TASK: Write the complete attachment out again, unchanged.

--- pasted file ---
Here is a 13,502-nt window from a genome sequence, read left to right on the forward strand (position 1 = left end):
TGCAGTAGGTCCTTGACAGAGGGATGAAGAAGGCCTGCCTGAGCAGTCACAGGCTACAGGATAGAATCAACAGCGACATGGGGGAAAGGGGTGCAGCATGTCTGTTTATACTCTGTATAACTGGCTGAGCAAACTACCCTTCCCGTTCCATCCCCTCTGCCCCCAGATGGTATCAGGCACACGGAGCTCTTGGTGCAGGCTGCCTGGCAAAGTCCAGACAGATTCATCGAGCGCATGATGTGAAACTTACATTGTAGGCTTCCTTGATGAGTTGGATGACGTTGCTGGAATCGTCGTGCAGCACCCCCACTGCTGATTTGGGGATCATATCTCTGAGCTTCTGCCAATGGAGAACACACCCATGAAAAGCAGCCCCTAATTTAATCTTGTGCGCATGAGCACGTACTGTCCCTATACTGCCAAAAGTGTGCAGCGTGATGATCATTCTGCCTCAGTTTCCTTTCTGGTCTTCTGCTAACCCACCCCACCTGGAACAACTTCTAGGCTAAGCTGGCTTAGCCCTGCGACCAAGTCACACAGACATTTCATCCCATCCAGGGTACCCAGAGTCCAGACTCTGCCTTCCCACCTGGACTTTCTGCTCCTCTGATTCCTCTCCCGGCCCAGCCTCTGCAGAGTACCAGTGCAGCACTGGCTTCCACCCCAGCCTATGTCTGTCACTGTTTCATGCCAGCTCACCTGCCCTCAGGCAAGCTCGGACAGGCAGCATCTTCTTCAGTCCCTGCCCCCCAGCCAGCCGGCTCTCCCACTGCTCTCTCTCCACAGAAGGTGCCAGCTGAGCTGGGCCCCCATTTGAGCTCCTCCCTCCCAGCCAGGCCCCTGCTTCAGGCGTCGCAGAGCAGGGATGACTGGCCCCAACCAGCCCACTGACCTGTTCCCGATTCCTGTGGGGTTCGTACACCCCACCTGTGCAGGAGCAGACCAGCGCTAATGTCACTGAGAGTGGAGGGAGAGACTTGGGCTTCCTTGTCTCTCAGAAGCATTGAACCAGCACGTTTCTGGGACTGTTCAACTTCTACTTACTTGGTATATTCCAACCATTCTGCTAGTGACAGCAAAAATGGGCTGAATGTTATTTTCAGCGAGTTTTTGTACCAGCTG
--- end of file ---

Here is a 13,502-nt window from a genome sequence, read left to right on the forward strand (position 1 = left end):
TGCAGTAGGTCCTTGACAGAGGGATGAAGAAGGCCTGCCTGAGCAGTCACAGGCTACAGGATAGAATCAACAGCGACATGGGGGAAAGGGGTGCAGCATGTCTGTTTATACTCTGTATAACTGGCTGAGCAAACTACCCTTCCCGTTCCATCCCCTCTGCCCCCAGATGGTATCAGGCACACGGAGCTCTTGGTGCAGGCTGCCTGGCAAAGTCCAGACAGATTCATCGAGCGCATGATGTGAAACTTACATTGTAGGCTTCCTTGATGAGTTGGATGACGTTGCTGGAATCGTCGTGCAGCACCCCCACTGCTGATTTGGGGATCATATCTCTGAGCTTCTGCCAATGGAGAACACACCCATGAAAAGCAGCCCCTAATTTAATCTTGTGCGCATGAGCACGTACTGTCCCTATACTGCCAAAAGTGTGCAGCGTGATGATCATTCTGCCTCAGTTTCCTTTCTGGTCTTCTGCTAACCCACCCCACCTGGAACAACTTCTAGGCTAAGCTGGCTTAGCCCTGCGACCAAGTCACACAGACATTTCATCCCATCCAGGGTACCCAGAGTCCAGACTCTGCCTTCCCACCTGGACTTTCTGCTCCTCTGATTCCTCTCCCGGCCCAGCCTCTGCAGAGTACCAGTGCAGCACTGGCTTCCACCCCAGCCTATGTCTGTCACTGTTTCATGCCAGCTCACCTGCCCTCAGGCAAGCTCGGACAGGCAGCATCTTCTTCAGTCCCTGCCCCCCAGCCAGCCGGCTCTCCCACTGCTCTCTCTCCACAGAAGGTGCCAGCTGAGCTGGGCCCCCATTTGAGCTCCTCCCTCCCAGCCAGGCCCCTGCTTCAGGCGTCGCAGAGCAGGGATGACTGGCCCCAACCAGCCCACTGACCTGTTCCCGATTCCTGTGGGGTTCGTACACCCCACCTGTGCAGGAGCAGACCAGCGCTAATGTCACTGAGAGTGGAGGGAGAGACTTGGGCTTCCTTGTCTCTCAGAAGCATTGAACCAGCACGTTTCTGGGACTGTTCAACTTCTACTTACTTGGTATATTCCAACCATTCTGCTAGTGACAGCAAAAATGGGCTGAATGTTATTTTCAGCGAGTTTTTGTACCAGCTG